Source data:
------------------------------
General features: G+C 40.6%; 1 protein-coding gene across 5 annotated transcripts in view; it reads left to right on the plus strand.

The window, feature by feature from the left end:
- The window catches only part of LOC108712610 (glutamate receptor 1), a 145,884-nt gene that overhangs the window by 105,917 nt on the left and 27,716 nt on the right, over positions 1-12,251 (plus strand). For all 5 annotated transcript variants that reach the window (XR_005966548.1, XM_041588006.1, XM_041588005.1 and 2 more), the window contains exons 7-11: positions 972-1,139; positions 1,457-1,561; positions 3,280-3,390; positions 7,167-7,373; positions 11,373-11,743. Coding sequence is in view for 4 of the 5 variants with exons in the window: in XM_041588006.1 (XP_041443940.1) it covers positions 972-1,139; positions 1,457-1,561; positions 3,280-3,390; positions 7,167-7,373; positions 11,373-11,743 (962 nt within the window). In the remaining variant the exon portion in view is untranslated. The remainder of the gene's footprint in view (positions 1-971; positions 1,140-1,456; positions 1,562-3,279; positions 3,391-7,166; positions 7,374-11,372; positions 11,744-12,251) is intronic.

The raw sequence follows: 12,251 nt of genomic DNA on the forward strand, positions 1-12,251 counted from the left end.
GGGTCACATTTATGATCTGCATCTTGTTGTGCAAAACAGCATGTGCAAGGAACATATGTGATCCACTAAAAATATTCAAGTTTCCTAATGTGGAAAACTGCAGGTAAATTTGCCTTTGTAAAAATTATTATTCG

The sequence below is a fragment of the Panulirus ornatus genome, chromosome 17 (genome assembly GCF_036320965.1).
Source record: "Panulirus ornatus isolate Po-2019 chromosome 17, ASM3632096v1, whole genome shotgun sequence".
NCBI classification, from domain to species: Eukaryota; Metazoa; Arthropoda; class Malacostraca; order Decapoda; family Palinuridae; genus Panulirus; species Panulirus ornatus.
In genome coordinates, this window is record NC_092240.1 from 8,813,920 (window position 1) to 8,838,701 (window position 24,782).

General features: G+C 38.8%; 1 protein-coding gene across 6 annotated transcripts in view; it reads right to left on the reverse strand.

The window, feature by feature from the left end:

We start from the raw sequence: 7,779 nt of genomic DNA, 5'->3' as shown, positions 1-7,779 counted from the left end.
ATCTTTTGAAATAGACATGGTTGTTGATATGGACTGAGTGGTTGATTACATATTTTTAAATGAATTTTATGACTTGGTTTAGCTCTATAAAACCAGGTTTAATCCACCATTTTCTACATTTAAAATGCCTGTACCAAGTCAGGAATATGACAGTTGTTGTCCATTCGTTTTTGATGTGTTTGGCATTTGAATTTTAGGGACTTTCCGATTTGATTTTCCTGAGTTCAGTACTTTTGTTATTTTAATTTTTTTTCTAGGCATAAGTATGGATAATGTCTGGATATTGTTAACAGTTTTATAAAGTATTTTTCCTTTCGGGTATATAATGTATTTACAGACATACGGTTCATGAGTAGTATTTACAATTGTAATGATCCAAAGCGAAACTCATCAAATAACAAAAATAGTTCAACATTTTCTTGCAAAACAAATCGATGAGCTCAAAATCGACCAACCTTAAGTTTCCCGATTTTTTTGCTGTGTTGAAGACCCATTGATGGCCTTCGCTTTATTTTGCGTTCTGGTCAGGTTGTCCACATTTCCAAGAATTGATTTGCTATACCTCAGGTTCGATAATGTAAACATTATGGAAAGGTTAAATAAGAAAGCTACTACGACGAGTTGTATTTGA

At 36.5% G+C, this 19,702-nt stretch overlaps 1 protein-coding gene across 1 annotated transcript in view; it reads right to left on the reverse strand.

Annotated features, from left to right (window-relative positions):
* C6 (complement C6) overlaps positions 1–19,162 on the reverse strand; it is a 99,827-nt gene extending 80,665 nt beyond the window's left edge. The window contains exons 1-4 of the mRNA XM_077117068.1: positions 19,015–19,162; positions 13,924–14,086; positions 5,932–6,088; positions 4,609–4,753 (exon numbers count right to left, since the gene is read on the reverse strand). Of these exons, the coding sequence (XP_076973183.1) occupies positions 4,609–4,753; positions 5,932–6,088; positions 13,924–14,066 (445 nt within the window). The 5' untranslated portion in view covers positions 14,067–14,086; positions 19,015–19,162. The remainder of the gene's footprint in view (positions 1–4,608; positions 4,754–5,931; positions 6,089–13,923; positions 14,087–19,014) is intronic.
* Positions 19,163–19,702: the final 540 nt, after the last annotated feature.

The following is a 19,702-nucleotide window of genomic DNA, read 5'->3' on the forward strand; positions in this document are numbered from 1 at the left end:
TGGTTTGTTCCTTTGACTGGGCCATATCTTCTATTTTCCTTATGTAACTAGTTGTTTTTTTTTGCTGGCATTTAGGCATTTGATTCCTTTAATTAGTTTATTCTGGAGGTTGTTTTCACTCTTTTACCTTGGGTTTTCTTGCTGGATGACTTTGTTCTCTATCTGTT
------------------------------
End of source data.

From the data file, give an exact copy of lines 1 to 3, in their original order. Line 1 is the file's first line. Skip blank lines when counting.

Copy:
General features: G+C 40.6%; 1 protein-coding gene across 5 annotated transcripts in view; it reads left to right on the plus strand.

The window, feature by feature from the left end:
- The window catches only part of LOC108712610 (glutamate receptor 1), a 145,884-nt gene that overhangs the window by 105,917 nt on the left and 27,716 nt on the right, over positions 1-12,251 (plus strand). For all 5 annotated transcript variants that reach the window (XR_005966548.1, XM_041588006.1, XM_041588005.1 and 2 more), the window contains exons 7-11: positions 972-1,139; positions 1,457-1,561; positions 3,280-3,390; positions 7,167-7,373; positions 11,373-11,743. Coding sequence is in view for 4 of the 5 variants with exons in the window: in XM_041588006.1 (XP_041443940.1) it covers positions 972-1,139; positions 1,457-1,561; positions 3,280-3,390; positions 7,167-7,373; positions 11,373-11,743 (962 nt within the window). In the remaining variant the exon portion in view is untranslated. The remainder of the gene's footprint in view (positions 1-971; positions 1,140-1,456; positions 1,562-3,279; positions 3,391-7,166; positions 7,374-11,372; positions 11,744-12,251) is intronic.